Earth Day, Arbor Day, Any Day – Plant Trees!

Apr 22 by in Arbor Day, General, Nature tagged , , , with 5 comments


Of all the months in the calendar, April shines with at least two designated days reminding and encouraging all of us to do our part for the planet: Earth Day and Arbor Day.

And there are countless ways to do our part, from big investments in our home or landscaping, to small changes in our everyday habits. Thousands of people all around the world will participate in trash pick-ups, they’ll commit to reusable bags and water bottles, the’ll take public transportation or get in on a carpool, or maybe plant some trees in their yard or community.

As a certified arborist with the Arbor Day Foundation, I must admit that planting trees is hands-down my favorite way to give back to the planet.

If you’re planting trees this Earth Day or Arbor Day, here are a few tips to keep in mind:

The Right Tree in the Right Place
While the act of planting a tree may only involve an hour or two, the care and management of that tree will last your entire lifetime. It’s worth the time to carefully consider where you will be planting trees. A few extra minutes spent making sure the trees you plant are appropriate for the site and soil conditions will ensure strong, healthy trees for years to come. The Arbor Day Foundation has great tips for planting trees in the right place on their website.

But after the tree is in the ground, the hole is filled with dirt and the shovel is back in the toolshed, what happens then? How can you make sure that the trees you’ve planted enjoy a long, healthy life?

Deep Watering and Mulch
During the first couple of growing seasons your newly-planted tree is expending a lot of energy trying to get its roots established in the soil. Especially during the first few summers of the tree’s life, it will have a difficult time dealing with heat and drought. You can alleviate stress on the tree by providing adequate water and covering the soil with wood chip mulch. Deep watering can help speed the root establishment. Deep watering consists of keeping the soil moist to a depth that includes all the roots and can help speed the root establishment. Then in a few years, good, strong roots will have formed and your tree can withstand droughts on its own because it has a proper root structure.

But Don’t Over-Water
Deep watering is a good thing, but taking it too far and over-watering a newly-planted tree is a common mistake. Moist is different than soggy, and you can judge this by feel. A damp soil that dries for a short period will allow adequate oxygen to permeate the soil.

Ask Your Local Expert
Most people have no formal training when it comes to taking care of their trees. Fortunately, there is plenty of information available and local tree experts ready to help. Local arborists will know your region best and can offer helpful guidance, information, and websites to get your trees off to a healthy start.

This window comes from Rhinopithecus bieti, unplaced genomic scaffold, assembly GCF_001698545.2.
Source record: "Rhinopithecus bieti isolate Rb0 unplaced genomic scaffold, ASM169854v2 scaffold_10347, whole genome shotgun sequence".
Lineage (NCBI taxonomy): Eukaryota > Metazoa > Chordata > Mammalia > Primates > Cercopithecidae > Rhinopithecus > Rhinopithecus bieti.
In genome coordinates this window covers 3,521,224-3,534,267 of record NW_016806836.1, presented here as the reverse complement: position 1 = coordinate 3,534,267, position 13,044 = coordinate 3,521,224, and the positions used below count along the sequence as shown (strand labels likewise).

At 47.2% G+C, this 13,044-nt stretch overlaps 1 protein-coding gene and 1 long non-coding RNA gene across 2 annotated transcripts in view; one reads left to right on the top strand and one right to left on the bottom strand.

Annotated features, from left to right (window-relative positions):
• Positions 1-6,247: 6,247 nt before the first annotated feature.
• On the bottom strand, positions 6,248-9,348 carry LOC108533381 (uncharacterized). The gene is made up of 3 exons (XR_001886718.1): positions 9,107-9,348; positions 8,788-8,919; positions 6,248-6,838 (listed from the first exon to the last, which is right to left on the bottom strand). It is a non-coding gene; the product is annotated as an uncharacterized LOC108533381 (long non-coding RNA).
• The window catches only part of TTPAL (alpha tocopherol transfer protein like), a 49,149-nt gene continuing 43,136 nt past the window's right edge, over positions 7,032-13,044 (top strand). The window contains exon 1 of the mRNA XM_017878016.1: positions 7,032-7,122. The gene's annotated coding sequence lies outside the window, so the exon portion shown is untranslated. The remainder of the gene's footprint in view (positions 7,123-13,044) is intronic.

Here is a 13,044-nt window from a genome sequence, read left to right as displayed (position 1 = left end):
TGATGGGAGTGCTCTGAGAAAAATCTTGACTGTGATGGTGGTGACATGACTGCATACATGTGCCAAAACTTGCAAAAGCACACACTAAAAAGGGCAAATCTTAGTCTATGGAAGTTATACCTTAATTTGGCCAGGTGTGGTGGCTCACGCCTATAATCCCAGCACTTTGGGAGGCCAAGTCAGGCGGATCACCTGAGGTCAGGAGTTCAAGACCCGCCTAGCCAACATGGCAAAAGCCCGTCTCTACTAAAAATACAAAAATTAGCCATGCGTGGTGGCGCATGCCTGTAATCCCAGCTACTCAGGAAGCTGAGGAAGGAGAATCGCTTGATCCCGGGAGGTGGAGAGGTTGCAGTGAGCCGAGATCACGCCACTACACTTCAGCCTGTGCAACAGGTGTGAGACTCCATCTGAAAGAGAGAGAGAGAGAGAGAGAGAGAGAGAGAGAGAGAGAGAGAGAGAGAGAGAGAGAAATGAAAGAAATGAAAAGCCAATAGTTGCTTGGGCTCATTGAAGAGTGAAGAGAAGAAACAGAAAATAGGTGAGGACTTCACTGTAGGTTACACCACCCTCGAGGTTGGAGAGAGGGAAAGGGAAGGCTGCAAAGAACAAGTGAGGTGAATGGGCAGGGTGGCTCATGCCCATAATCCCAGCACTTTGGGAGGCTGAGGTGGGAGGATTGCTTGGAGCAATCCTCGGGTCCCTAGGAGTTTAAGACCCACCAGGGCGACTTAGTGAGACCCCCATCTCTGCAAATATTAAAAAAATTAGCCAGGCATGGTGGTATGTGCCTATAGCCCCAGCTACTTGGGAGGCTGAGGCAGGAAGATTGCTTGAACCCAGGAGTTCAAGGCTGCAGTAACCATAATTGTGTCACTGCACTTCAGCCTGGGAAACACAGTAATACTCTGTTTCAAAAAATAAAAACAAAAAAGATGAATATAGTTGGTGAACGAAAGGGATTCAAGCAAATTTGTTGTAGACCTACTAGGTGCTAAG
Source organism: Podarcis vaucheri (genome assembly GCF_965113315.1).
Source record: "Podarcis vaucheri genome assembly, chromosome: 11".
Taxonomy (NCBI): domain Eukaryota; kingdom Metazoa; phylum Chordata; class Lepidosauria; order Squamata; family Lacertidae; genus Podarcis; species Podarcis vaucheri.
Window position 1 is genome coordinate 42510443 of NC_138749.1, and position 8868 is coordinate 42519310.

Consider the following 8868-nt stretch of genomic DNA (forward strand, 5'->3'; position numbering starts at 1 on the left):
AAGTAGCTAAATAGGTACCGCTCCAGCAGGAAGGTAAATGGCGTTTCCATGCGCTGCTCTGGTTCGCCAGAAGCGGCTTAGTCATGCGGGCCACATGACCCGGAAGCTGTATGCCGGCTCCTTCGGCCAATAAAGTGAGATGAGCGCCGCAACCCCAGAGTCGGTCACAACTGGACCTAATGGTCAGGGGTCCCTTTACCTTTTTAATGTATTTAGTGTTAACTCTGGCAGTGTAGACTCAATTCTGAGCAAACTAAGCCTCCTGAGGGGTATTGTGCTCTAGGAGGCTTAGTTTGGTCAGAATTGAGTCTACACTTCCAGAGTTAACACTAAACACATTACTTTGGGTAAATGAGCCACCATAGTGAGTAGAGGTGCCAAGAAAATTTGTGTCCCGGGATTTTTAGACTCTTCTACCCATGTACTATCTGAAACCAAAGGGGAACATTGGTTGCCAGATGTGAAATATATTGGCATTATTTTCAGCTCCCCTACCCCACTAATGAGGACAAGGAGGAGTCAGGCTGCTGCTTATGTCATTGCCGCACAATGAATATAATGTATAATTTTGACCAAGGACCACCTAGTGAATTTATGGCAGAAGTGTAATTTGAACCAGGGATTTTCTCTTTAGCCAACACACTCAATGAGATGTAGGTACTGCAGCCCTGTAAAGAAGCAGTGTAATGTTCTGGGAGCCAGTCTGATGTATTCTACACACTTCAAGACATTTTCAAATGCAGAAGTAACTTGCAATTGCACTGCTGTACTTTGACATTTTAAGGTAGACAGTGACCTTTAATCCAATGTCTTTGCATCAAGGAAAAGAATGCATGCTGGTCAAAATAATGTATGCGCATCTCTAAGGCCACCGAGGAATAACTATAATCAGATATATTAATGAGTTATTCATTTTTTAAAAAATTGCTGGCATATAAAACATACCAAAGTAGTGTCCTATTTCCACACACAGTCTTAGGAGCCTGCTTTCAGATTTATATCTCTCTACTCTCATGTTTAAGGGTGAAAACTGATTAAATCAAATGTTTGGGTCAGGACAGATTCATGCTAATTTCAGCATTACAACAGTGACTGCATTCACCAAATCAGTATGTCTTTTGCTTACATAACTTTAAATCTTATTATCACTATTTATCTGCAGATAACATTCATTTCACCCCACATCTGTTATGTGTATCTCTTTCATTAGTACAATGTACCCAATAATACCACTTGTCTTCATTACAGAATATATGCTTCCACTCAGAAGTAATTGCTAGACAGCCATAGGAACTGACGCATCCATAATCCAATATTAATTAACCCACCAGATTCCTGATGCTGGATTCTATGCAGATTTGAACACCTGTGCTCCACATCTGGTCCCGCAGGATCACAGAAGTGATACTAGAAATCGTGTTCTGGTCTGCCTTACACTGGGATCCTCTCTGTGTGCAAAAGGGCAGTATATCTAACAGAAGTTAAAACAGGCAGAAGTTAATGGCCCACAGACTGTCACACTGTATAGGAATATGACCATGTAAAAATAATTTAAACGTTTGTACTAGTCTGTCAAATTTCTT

On Earth Day, Arbor Day, or any day —- thank you for doing your part for the planet.

Robert Smith is a certified arborist with the Arbor Day Foundation in Lincoln, Nebraska. His great passion for planting and caring for trees on the local, national and international level fuels his service on numerous community tree planting organizations. Robert’s favorite trees are bur oak, dwarf chinkapin oak, and white pine. Ask Robert a tree question

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  • Rick says:

    After my roots have established is there a good rule of thumb for how often I should water. Or does mother nature take over after the first few years?

  • Robert Smith says:

    I normally like to water a tree the first year to ensure establishment, and then rely on Mother Nature to take care of the watering. That said…it is wise to do some deep watering a couple of times a year allowing the gentle trickle of a garden hose to soak down the entire root system of your tree. I like to deep water in late July or August and once more prior to winter in dry years.

  • Robert Smith says:

    Here are some thoughts on watering from my friends Jessica & Becky with the Nebraska Forest Service.

    “Provide supplemental water for the first year or until the tree is established. The amount of water a newly planted tree needs depends on the species planted and soil type. Water the tree at planting and again the next day. After this, use a screwdriver to test the soil. If soil moisture is adequate, it should be fairly easy to push the screwdriver into the ground 6 to 8 inches. If the ground is dry, it will be difficult to push the screwdriver in beyond a couple of inches. Automatic irrigation systems typically provide too much water for a new tree.”

  • Thanks for spreading the knowledge. Planting trees is always a good idea. Thanks for the tips about location and watering.

  • Robert Smith says:

    Yes, I would prefer that Mother Nature takes over the task of watering trees after the first year. Once a tree is established I’ll stop all watering and try to rely on local annual rainfall amounts. However, if there is a severe drought spell I’ll get out the hose, and do some deep watering to ensure the survival of my trees.

    Follow the weekly U. S. Drought Monitor Map to track where a little extra watering might benefit the health of trees.

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